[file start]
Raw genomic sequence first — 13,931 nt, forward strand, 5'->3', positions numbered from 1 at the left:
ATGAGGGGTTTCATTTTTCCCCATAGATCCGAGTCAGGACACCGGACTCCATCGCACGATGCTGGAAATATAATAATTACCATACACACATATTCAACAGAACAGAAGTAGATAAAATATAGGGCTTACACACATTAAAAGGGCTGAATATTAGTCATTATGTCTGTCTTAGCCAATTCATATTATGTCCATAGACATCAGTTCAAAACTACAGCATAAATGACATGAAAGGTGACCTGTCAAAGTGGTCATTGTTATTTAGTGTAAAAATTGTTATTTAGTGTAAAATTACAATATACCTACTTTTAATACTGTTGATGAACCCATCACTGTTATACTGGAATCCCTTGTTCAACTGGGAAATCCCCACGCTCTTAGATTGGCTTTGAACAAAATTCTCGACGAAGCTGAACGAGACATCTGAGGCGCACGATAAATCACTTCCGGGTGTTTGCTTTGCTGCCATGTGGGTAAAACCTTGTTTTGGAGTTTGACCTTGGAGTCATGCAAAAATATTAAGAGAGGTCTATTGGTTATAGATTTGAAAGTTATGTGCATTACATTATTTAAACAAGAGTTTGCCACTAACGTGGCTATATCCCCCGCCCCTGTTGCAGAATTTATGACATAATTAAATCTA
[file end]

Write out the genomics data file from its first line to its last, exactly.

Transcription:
Raw genomic sequence first — 13,931 nt, forward strand, 5'->3', positions numbered from 1 at the left:
ATGAGGGGTTTCATTTTTCCCCATAGATCCGAGTCAGGACACCGGACTCCATCGCACGATGCTGGAAATATAATAATTACCATACACACATATTCAACAGAACAGAAGTAGATAAAATATAGGGCTTACACACATTAAAAGGGCTGAATATTAGTCATTATGTCTGTCTTAGCCAATTCATATTATGTCCATAGACATCAGTTCAAAACTACAGCATAAATGACATGAAAGGTGACCTGTCAAAGTGGTCATTGTTATTTAGTGTAAAAATTGTTATTTAGTGTAAAATTACAATATACCTACTTTTAATACTGTTGATGAACCCATCACTGTTATACTGGAATCCCTTGTTCAACTGGGAAATCCCCACGCTCTTAGATTGGCTTTGAACAAAATTCTCGACGAAGCTGAACGAGACATCTGAGGCGCACGATAAATCACTTCCGGGTGTTTGCTTTGCTGCCATGTGGGTAAAACCTTGTTTTGGAGTTTGACCTTGGAGTCATGCAAAAATATTAAGAGAGGTCTATTGGTTATAGATTTGAAAGTTATGTGCATTACATTATTTAAACAAGAGTTTGCCACTAACGTGGCTATATCCCCCGCCCCTGTTGCAGAATTTATGACATAATTAAATCTA